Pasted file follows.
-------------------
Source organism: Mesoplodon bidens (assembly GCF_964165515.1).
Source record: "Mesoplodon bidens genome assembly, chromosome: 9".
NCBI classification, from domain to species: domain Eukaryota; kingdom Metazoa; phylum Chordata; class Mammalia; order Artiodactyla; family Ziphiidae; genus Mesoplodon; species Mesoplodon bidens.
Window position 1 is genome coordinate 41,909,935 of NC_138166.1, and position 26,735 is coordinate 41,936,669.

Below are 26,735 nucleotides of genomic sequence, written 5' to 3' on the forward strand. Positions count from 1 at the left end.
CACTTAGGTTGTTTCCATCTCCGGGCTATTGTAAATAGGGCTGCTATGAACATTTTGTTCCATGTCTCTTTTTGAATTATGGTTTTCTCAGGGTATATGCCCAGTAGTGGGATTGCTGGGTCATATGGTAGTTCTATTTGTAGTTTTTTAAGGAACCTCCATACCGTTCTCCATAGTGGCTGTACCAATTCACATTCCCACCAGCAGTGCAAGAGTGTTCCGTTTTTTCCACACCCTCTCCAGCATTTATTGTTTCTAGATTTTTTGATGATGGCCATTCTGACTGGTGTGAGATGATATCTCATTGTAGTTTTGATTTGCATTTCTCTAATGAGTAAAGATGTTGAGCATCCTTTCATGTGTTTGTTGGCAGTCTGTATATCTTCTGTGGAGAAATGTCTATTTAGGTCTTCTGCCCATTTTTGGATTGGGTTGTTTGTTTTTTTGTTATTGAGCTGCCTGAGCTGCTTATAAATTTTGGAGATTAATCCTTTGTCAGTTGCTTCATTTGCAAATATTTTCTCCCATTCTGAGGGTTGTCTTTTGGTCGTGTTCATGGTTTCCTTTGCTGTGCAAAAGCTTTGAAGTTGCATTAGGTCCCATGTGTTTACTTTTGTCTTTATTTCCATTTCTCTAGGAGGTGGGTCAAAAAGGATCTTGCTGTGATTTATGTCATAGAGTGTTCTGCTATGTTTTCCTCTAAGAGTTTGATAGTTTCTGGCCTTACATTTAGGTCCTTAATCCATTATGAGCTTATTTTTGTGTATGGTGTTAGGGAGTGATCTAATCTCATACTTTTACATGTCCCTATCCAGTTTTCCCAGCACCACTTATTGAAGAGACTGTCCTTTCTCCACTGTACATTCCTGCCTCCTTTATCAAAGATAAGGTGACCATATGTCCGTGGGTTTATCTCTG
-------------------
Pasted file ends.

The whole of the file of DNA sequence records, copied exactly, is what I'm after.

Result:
Source organism: Mesoplodon bidens (assembly GCF_964165515.1).
Source record: "Mesoplodon bidens genome assembly, chromosome: 9".
NCBI classification, from domain to species: domain Eukaryota; kingdom Metazoa; phylum Chordata; class Mammalia; order Artiodactyla; family Ziphiidae; genus Mesoplodon; species Mesoplodon bidens.
Window position 1 is genome coordinate 41,909,935 of NC_138166.1, and position 26,735 is coordinate 41,936,669.

Below are 26,735 nucleotides of genomic sequence, written 5' to 3' on the forward strand. Positions count from 1 at the left end.
CACTTAGGTTGTTTCCATCTCCGGGCTATTGTAAATAGGGCTGCTATGAACATTTTGTTCCATGTCTCTTTTTGAATTATGGTTTTCTCAGGGTATATGCCCAGTAGTGGGATTGCTGGGTCATATGGTAGTTCTATTTGTAGTTTTTTAAGGAACCTCCATACCGTTCTCCATAGTGGCTGTACCAATTCACATTCCCACCAGCAGTGCAAGAGTGTTCCGTTTTTTCCACACCCTCTCCAGCATTTATTGTTTCTAGATTTTTTGATGATGGCCATTCTGACTGGTGTGAGATGATATCTCATTGTAGTTTTGATTTGCATTTCTCTAATGAGTAAAGATGTTGAGCATCCTTTCATGTGTTTGTTGGCAGTCTGTATATCTTCTGTGGAGAAATGTCTATTTAGGTCTTCTGCCCATTTTTGGATTGGGTTGTTTGTTTTTTTGTTATTGAGCTGCCTGAGCTGCTTATAAATTTTGGAGATTAATCCTTTGTCAGTTGCTTCATTTGCAAATATTTTCTCCCATTCTGAGGGTTGTCTTTTGGTCGTGTTCATGGTTTCCTTTGCTGTGCAAAAGCTTTGAAGTTGCATTAGGTCCCATGTGTTTACTTTTGTCTTTATTTCCATTTCTCTAGGAGGTGGGTCAAAAAGGATCTTGCTGTGATTTATGTCATAGAGTGTTCTGCTATGTTTTCCTCTAAGAGTTTGATAGTTTCTGGCCTTACATTTAGGTCCTTAATCCATTATGAGCTTATTTTTGTGTATGGTGTTAGGGAGTGATCTAATCTCATACTTTTACATGTCCCTATCCAGTTTTCCCAGCACCACTTATTGAAGAGACTGTCCTTTCTCCACTGTACATTCCTGCCTCCTTTATCAAAGATAAGGTGACCATATGTCCGTGGGTTTATCTCTG